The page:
Death threats have been made against the Australian radio hosts involved in the royal prank call tragedy, police said Friday, with station management reportedly moving some staff to safehouses.
The revelations came as a London inquest showed the nurse who fielded the hoax call, Jacintha Saldanha, 46, hanged herself.
The mother-of-two was found dead last Friday, three days after transferring the call to a colleague who divulged details about Prince William's pregnant wife Catherine who was recovering from severe morning sickness.
Saldanha was discovered in nurses' quarters near the private King Edward VII's Hospital in central London where Kate was being treated. She also had wrist injuries and left three notes.
Australian police have launched an investigation into the death threats after a letter targeting presenter Michael Christian was seized, warning him there were "bullets out there with your name on it".
The letter was obtained by Sydney's Daily Telegraph, which said further threats were made involving a shotgun which it said were inappropriate to print.
The Australian Broadcasting Corporation said staff at 2Day FM's parent company Southern Cross Austereo have been receiving threats all week.
"Police are conducting an investigation into threats made against two Sydney radio presenters," a New South Wales police spokesman told AFP.
"Detectives seized a letter which contained a number of threats. Detectives are conducting an investigation into the matter and are attempting to identify the source of the letter."
The Telegraph said about a dozen staff at the broadcaster have been moved to hotels for their safety and up to 10 executives have been assigned bodyguards.
Southern Cross Austereo would only say that "the safety of our employees is an absolute priority".
"We have sensible measures in place, as we always do, to ensure our people are safe," a spokeswoman told AFP.
Christian and fellow host Mel Greig, who have been undergoing counselling, remain off air and have not been seen in public since making tearful apologies in a television interview on Monday.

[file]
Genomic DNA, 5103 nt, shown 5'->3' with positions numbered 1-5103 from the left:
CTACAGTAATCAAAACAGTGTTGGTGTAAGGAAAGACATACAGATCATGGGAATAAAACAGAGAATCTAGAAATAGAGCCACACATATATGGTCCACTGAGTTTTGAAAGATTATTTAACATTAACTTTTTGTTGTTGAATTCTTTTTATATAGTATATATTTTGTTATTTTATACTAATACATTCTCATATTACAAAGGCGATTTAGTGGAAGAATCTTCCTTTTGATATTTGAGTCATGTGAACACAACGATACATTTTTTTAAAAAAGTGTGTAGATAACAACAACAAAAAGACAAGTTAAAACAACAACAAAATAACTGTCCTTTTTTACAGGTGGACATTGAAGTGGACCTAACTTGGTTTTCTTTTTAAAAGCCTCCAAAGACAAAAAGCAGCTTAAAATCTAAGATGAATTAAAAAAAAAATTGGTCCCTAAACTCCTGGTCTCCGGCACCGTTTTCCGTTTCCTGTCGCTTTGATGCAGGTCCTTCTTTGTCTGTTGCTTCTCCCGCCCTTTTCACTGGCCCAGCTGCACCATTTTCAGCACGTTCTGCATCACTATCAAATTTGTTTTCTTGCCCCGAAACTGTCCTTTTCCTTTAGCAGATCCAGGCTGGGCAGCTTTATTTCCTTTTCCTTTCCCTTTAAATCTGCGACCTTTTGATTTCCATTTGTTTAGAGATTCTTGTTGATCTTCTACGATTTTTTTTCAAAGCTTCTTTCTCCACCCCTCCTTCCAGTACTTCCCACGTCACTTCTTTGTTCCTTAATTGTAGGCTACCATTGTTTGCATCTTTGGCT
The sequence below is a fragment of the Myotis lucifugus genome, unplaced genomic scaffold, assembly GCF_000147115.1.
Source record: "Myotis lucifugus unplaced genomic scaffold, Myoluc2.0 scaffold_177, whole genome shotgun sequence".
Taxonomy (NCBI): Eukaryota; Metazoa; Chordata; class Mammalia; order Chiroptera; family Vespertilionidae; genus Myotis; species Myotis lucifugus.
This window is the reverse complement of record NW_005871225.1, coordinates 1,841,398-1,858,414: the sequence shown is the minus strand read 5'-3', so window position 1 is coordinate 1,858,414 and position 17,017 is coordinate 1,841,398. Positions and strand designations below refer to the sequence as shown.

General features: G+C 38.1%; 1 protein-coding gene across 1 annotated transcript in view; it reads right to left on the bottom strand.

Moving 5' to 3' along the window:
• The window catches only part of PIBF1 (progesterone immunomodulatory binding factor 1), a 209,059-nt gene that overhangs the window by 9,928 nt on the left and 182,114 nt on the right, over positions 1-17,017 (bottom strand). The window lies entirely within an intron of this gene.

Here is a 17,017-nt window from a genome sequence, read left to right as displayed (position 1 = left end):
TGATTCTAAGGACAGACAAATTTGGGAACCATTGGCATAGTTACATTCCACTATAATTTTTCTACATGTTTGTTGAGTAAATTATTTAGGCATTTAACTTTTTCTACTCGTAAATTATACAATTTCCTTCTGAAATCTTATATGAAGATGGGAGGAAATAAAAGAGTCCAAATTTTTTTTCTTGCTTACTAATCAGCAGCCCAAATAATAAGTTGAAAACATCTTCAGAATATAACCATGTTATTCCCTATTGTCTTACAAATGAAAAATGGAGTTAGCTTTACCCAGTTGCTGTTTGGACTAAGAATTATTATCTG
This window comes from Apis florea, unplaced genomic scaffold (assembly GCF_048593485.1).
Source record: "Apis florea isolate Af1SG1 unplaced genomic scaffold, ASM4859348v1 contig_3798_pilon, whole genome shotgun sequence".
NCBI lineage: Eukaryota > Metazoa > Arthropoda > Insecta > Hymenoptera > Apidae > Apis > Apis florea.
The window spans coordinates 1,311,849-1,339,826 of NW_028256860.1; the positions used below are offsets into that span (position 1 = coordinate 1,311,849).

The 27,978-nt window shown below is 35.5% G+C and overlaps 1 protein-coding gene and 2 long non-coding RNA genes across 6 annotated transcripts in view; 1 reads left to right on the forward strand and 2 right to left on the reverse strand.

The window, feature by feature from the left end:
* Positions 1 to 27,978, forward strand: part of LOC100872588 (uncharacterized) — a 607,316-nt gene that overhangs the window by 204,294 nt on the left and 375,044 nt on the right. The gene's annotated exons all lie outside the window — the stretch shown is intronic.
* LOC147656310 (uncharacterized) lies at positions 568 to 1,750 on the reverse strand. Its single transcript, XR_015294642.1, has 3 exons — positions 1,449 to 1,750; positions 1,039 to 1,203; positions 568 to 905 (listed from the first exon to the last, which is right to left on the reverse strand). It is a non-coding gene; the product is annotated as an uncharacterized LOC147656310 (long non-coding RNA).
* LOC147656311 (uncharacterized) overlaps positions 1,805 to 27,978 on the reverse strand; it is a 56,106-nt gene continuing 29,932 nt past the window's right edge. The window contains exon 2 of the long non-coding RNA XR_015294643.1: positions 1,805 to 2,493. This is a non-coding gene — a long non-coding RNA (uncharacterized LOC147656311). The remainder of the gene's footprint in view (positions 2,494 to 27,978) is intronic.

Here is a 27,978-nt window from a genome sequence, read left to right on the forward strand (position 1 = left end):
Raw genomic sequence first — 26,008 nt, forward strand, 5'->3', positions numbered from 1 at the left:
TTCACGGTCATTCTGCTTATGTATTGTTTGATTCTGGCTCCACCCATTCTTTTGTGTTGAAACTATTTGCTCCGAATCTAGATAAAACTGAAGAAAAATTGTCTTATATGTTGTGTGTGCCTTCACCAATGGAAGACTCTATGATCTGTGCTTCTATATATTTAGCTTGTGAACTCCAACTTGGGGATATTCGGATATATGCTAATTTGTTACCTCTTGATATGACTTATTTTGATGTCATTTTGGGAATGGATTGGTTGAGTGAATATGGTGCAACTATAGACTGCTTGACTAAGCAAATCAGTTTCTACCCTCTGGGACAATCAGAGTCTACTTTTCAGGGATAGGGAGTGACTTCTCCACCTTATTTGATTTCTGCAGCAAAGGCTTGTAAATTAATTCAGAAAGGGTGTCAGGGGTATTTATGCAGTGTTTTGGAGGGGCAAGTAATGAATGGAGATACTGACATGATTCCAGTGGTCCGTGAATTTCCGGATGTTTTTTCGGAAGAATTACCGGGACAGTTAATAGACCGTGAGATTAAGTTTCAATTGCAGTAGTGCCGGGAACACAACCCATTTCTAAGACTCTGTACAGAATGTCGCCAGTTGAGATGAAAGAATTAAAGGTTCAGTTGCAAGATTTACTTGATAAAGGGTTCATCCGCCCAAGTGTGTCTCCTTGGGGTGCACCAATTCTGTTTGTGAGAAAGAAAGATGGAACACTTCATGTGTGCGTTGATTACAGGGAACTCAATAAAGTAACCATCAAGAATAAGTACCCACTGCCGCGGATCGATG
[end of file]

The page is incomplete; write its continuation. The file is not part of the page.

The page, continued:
It follows the pair posing as Queen Elizabeth II and William's father Prince Charles in a hoax call to the hospital, which sparked an outpouring of global anger against them.
Senior British police officer James Harman told the inquest there were "no suspicious circumstances" surrounding Saldanha's death.
"Jacintha Saldanha was found by a colleague and a member of security staff. Sadly she was found hanging. There were also injuries to her wrist," he told Westminster Coroner's Court.
Two notes were found in her room and another was among her possessions, Harman added, without revealing their contents at this preliminary stage.
Police are also looking at telephone calls and emails to see if they shed more light on her death, he said, with Scotland Yard expected to contact Australian police about interviewing people there.
Indian-born Saldanha's husband Benedict Barboza and two teenage children did not attend the short hearing.
The radio station has pledged at least Aus$500,000 (US$523,600) to help the grieving family, although British lawmaker Keith Vaz, who has been acting as their spokesman, said the broadcaster had not done enough.
The royal couple, who are expecting their first child, have said they at no stage complained to the hospital about the hoax call incident. The hospital has also said that it gave Saldanha its full support.
Australia's media watchdog has opened an investigation into the prank call to determine whether it contravened the Commercial Radio Codes of Practice.